On September 16, Turkish President Recep Tayyip Erdogan hosted his Iranian and Russian counterparts Hassan Rouhani and Vladimir Putin in Ankara for a new round of Syria talks within the framework of the Astana Peace Process.
As was expected, the situation in Syria’s northwestern province of Idlib, the formation of the Syrian Constitutional Committee, and the return of the Syrian refugees were among the main issues discussed by the three presidents. Besides, Iran was successful in bringing the issue of American and Israeli moves in Syria to the forefront of the summit’s agenda, gaining support from its two Astana partners in addressing what appears to be its main concern in Syria.
The positions taken by the three heads of states, as well as the joint statement issued after the summit, suggest that the three sides have been able to leave behind their disagreements on one of the most pressing issues regarding Syria, namely the constitutional committee. Although no exact date was announced for the launch of the committee, both Putin and Erdogan emphasized that the list of the committee members has been finalized and the process of drafting a new constitution for Syria will begin very soon.
However, when it comes to the other major challenge currently facing Syria, namely the situation in Idlib, differences still persist between Tehran and Moscow on the one hand and Ankara on the other. While the Syrian government’s two major allies continue to support the Syrian government’s military campaign in Idlib within the context of fighting terrorism, Ankara expresses concern that the campaign would lead to a humanitarian catastrophe in the region, exposing Turkey to a new wave of Syrian refugees.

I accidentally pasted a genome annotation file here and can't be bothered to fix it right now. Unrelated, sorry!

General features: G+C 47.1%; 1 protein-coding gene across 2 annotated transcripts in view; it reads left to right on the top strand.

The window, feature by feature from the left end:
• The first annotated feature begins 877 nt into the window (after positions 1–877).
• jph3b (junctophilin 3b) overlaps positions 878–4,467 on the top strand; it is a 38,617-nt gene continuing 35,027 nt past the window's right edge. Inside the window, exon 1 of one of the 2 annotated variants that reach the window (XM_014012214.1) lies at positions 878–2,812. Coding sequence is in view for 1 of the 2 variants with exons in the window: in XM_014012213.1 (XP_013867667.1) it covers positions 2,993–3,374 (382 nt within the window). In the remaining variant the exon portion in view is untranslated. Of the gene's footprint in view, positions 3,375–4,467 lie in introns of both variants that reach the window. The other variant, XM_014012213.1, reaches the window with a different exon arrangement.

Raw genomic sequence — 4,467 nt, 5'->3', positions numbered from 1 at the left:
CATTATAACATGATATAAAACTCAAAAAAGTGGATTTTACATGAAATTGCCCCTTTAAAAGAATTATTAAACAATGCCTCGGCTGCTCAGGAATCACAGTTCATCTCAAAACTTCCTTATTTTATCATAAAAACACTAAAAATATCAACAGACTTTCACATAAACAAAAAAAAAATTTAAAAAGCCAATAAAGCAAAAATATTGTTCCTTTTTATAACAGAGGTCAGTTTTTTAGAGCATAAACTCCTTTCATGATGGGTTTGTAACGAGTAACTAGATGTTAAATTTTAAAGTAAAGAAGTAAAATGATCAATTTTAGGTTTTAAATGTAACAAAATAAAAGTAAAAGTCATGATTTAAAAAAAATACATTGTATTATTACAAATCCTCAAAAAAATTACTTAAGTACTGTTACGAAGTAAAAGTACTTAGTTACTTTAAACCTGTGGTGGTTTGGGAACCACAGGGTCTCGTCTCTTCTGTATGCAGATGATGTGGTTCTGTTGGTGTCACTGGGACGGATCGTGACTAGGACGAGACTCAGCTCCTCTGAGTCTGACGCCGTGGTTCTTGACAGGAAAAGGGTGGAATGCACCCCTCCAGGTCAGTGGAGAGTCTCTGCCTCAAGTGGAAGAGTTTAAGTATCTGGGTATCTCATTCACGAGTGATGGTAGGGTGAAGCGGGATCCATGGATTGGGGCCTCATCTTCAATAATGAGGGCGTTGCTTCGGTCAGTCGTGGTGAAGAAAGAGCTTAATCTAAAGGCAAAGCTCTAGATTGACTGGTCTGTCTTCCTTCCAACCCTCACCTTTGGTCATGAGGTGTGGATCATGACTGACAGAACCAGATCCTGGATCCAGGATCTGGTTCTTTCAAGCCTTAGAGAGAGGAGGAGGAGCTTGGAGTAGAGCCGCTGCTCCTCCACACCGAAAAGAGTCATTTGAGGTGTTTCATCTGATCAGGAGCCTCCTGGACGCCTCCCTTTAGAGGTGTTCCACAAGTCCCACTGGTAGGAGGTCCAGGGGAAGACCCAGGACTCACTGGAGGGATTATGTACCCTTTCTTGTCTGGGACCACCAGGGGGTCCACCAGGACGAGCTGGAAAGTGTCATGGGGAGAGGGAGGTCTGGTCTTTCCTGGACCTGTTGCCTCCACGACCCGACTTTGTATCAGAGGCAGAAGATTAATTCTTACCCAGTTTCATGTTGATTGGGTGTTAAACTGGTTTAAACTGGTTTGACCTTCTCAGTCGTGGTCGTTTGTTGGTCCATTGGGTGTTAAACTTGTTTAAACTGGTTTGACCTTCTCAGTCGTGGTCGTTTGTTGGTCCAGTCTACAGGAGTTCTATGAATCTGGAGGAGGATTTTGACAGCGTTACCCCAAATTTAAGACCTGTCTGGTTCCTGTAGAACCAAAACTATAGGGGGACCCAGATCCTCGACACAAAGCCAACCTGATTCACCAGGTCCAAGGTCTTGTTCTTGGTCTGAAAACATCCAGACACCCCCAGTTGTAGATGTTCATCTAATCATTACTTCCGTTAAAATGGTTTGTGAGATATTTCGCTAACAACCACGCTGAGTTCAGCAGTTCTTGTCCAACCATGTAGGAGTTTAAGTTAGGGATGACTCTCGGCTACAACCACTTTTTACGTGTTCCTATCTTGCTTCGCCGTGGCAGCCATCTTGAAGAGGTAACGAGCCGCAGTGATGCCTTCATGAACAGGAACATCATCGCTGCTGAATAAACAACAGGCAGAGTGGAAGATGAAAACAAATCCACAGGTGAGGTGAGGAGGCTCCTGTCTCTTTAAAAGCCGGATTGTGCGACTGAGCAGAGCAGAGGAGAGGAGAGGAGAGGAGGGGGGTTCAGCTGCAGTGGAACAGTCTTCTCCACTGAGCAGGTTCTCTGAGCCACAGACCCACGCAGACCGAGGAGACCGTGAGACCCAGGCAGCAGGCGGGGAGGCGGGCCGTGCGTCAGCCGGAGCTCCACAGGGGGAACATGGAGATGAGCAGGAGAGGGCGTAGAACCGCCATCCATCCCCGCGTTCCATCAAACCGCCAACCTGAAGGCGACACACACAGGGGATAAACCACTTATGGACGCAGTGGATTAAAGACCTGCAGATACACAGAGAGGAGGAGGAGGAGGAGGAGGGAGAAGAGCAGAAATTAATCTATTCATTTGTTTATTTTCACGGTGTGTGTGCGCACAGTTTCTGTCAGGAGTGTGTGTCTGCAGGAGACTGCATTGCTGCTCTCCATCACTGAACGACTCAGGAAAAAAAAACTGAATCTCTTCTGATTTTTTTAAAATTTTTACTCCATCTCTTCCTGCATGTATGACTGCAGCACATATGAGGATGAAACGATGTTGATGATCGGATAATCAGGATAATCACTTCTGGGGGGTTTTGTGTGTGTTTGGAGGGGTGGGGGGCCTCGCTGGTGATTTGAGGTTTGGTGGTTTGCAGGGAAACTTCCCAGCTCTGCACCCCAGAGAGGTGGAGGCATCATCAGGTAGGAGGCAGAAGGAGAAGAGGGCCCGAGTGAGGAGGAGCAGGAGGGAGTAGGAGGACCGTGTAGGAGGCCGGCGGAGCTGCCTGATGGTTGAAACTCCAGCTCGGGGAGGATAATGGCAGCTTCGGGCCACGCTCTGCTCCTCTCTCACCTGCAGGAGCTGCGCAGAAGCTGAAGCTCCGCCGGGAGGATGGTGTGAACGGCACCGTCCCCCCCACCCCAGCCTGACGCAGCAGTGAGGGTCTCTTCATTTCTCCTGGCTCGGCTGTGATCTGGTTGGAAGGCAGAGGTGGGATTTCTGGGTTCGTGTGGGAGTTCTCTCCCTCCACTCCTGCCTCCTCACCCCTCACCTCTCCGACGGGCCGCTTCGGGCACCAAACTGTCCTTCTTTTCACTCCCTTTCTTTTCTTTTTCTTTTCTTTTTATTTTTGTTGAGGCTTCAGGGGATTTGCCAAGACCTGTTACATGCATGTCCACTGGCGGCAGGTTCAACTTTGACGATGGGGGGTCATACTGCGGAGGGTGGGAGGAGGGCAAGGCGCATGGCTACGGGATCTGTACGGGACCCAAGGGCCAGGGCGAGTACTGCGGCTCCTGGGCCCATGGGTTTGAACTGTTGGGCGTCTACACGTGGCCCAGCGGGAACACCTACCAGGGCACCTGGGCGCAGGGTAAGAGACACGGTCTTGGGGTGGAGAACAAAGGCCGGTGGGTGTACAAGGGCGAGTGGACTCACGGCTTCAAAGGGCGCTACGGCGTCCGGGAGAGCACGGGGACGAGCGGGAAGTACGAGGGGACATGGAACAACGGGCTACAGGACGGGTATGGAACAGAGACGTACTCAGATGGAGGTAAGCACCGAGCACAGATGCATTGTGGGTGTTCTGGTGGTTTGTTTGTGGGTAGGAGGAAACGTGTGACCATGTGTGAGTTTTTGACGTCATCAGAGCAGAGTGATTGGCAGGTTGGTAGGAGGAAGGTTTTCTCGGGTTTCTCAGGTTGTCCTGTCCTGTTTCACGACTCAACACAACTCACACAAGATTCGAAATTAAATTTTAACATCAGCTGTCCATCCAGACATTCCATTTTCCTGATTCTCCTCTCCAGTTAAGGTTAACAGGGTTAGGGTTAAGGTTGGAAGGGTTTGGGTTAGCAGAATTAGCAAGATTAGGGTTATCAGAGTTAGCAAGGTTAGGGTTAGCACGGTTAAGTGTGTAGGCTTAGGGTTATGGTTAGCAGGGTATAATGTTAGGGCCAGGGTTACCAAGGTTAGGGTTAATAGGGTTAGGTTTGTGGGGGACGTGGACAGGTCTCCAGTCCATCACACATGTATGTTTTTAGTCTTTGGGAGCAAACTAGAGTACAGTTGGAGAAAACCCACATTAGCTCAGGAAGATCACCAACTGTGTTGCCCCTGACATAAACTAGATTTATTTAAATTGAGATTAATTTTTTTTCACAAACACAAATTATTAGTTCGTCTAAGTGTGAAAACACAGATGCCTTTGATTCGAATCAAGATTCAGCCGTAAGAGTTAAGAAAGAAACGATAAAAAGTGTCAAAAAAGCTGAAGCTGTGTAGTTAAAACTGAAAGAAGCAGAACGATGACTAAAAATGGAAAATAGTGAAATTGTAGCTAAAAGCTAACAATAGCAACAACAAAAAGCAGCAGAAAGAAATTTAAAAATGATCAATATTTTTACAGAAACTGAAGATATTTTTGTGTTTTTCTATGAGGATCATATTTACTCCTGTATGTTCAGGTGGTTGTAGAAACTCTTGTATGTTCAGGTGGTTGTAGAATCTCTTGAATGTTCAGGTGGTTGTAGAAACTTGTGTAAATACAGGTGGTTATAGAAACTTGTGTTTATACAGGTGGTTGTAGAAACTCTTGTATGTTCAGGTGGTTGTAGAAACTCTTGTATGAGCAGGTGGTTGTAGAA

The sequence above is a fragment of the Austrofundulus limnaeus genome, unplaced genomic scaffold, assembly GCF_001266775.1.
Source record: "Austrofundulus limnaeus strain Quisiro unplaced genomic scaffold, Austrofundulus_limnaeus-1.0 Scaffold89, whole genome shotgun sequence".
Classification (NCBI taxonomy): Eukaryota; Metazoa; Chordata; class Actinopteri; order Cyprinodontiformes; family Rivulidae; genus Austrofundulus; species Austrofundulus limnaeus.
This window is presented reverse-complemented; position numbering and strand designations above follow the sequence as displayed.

In fact, the final statement calls for trilateral cooperation in fighting the terrorist groups in Idlib, while taking steps to protect the civilians in the area. However, the most probable scenario for that part of Syria is the continuation of the Russian-backed military campaign of the Assad government, which will result in the gradual return of the whole province to the control of Damascus.
Except for these two major issues, the latest summit was different from the four previous ones in two important aspects. In the over two years since the establishment of the Astana format, the talks between the three guarantor states of the Syrian ceasefire were mostly restricted to stabilizing the situation on the ground, as well as de-escalating efforts aimed at reducing the violence. The latest summit, however, covered a wide range of issues, from the constitutional committee to the return of refugees and Syria’s reconstruction. This means that the Astana format is in a process of consolidation and expansion to a new set of issue-areas.
Meanwhile, in the final statement of the summit, several references have been made to the need for cooperation between the Astana partners and various United Nations agencies, especially on humanitarian issues. Besides, it has been clearly stated that the constitutional committee will be launched in Geneva, in coordination with the UN. These points are clear proofs that, unlike some early speculations, the Astana format is not going to introduce itself as a separate initiative, but tries to enhance its legitimacy by working in line with the UN principles.
As such, it seems that despite their differences on a number of issues, the three Astana partners still view this format as a functional framework, which can help them preserve their basic interests in Syria while avoiding unnecessary clashes or conflicts.